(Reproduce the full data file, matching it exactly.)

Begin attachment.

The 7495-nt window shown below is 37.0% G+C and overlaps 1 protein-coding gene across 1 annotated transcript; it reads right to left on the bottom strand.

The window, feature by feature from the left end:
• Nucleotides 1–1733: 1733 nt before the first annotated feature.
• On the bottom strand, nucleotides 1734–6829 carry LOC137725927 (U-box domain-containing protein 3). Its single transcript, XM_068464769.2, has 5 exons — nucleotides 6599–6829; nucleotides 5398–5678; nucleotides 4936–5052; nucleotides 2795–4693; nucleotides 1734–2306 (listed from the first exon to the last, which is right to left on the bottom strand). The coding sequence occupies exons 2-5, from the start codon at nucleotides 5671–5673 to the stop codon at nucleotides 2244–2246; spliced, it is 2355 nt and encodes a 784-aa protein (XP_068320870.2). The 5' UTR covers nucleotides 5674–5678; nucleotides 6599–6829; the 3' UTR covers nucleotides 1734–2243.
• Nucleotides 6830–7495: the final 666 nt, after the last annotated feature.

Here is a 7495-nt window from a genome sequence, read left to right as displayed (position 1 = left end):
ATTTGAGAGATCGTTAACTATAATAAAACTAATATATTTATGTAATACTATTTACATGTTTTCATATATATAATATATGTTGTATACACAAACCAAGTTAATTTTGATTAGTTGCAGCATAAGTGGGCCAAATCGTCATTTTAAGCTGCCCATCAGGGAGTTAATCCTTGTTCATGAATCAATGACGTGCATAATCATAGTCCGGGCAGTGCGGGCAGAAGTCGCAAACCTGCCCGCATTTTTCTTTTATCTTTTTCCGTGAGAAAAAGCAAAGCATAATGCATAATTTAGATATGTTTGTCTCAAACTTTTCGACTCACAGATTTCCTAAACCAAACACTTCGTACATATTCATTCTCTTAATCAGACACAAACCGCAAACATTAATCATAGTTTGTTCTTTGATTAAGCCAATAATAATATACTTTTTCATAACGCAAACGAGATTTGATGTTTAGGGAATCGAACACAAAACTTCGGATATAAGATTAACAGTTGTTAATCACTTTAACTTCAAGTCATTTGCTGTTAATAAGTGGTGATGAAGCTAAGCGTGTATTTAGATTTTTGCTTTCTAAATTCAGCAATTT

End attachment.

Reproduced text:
The 7495-nt window shown below is 37.0% G+C and overlaps 1 protein-coding gene across 1 annotated transcript; it reads right to left on the bottom strand.

The window, feature by feature from the left end:
• Nucleotides 1–1733: 1733 nt before the first annotated feature.
• On the bottom strand, nucleotides 1734–6829 carry LOC137725927 (U-box domain-containing protein 3). Its single transcript, XM_068464769.2, has 5 exons — nucleotides 6599–6829; nucleotides 5398–5678; nucleotides 4936–5052; nucleotides 2795–4693; nucleotides 1734–2306 (listed from the first exon to the last, which is right to left on the bottom strand). The coding sequence occupies exons 2-5, from the start codon at nucleotides 5671–5673 to the stop codon at nucleotides 2244–2246; spliced, it is 2355 nt and encodes a 784-aa protein (XP_068320870.2). The 5' UTR covers nucleotides 5674–5678; nucleotides 6599–6829; the 3' UTR covers nucleotides 1734–2243.
• Nucleotides 6830–7495: the final 666 nt, after the last annotated feature.

Here is a 7495-nt window from a genome sequence, read left to right as displayed (position 1 = left end):
ATTTGAGAGATCGTTAACTATAATAAAACTAATATATTTATGTAATACTATTTACATGTTTTCATATATATAATATATGTTGTATACACAAACCAAGTTAATTTTGATTAGTTGCAGCATAAGTGGGCCAAATCGTCATTTTAAGCTGCCCATCAGGGAGTTAATCCTTGTTCATGAATCAATGACGTGCATAATCATAGTCCGGGCAGTGCGGGCAGAAGTCGCAAACCTGCCCGCATTTTTCTTTTATCTTTTTCCGTGAGAAAAAGCAAAGCATAATGCATAATTTAGATATGTTTGTCTCAAACTTTTCGACTCACAGATTTCCTAAACCAAACACTTCGTACATATTCATTCTCTTAATCAGACACAAACCGCAAACATTAATCATAGTTTGTTCTTTGATTAAGCCAATAATAATATACTTTTTCATAACGCAAACGAGATTTGATGTTTAGGGAATCGAACACAAAACTTCGGATATAAGATTAACAGTTGTTAATCACTTTAACTTCAAGTCATTTGCTGTTAATAAGTGGTGATGAAGCTAAGCGTGTATTTAGATTTTTGCTTTCTAAATTCAGCAATTT